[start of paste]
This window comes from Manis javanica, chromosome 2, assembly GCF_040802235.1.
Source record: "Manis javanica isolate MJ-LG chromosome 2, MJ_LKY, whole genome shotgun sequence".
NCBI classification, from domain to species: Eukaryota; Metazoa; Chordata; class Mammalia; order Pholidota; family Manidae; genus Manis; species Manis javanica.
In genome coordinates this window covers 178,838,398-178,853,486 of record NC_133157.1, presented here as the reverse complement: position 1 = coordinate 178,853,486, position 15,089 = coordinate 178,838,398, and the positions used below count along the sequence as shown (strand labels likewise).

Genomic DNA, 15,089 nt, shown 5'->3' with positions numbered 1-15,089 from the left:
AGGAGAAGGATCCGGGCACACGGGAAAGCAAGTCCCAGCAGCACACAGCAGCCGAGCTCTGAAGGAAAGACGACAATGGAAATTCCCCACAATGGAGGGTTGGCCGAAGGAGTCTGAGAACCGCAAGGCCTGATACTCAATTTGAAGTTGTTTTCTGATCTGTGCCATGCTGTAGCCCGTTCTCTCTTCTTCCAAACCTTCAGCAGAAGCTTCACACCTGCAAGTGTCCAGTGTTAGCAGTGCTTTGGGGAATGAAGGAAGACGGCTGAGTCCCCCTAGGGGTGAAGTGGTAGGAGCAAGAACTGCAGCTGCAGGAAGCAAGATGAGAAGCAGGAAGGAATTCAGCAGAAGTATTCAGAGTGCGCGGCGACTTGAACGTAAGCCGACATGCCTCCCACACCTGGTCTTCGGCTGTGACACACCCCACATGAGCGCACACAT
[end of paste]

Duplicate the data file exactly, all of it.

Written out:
This window comes from Manis javanica, chromosome 2, assembly GCF_040802235.1.
Source record: "Manis javanica isolate MJ-LG chromosome 2, MJ_LKY, whole genome shotgun sequence".
NCBI classification, from domain to species: Eukaryota; Metazoa; Chordata; class Mammalia; order Pholidota; family Manidae; genus Manis; species Manis javanica.
In genome coordinates this window covers 178,838,398-178,853,486 of record NC_133157.1, presented here as the reverse complement: position 1 = coordinate 178,853,486, position 15,089 = coordinate 178,838,398, and the positions used below count along the sequence as shown (strand labels likewise).

Genomic DNA, 15,089 nt, shown 5'->3' with positions numbered 1-15,089 from the left:
AGGAGAAGGATCCGGGCACACGGGAAAGCAAGTCCCAGCAGCACACAGCAGCCGAGCTCTGAAGGAAAGACGACAATGGAAATTCCCCACAATGGAGGGTTGGCCGAAGGAGTCTGAGAACCGCAAGGCCTGATACTCAATTTGAAGTTGTTTTCTGATCTGTGCCATGCTGTAGCCCGTTCTCTCTTCTTCCAAACCTTCAGCAGAAGCTTCACACCTGCAAGTGTCCAGTGTTAGCAGTGCTTTGGGGAATGAAGGAAGACGGCTGAGTCCCCCTAGGGGTGAAGTGGTAGGAGCAAGAACTGCAGCTGCAGGAAGCAAGATGAGAAGCAGGAAGGAATTCAGCAGAAGTATTCAGAGTGCGCGGCGACTTGAACGTAAGCCGACATGCCTCCCACACCTGGTCTTCGGCTGTGACACACCCCACATGAGCGCACACAT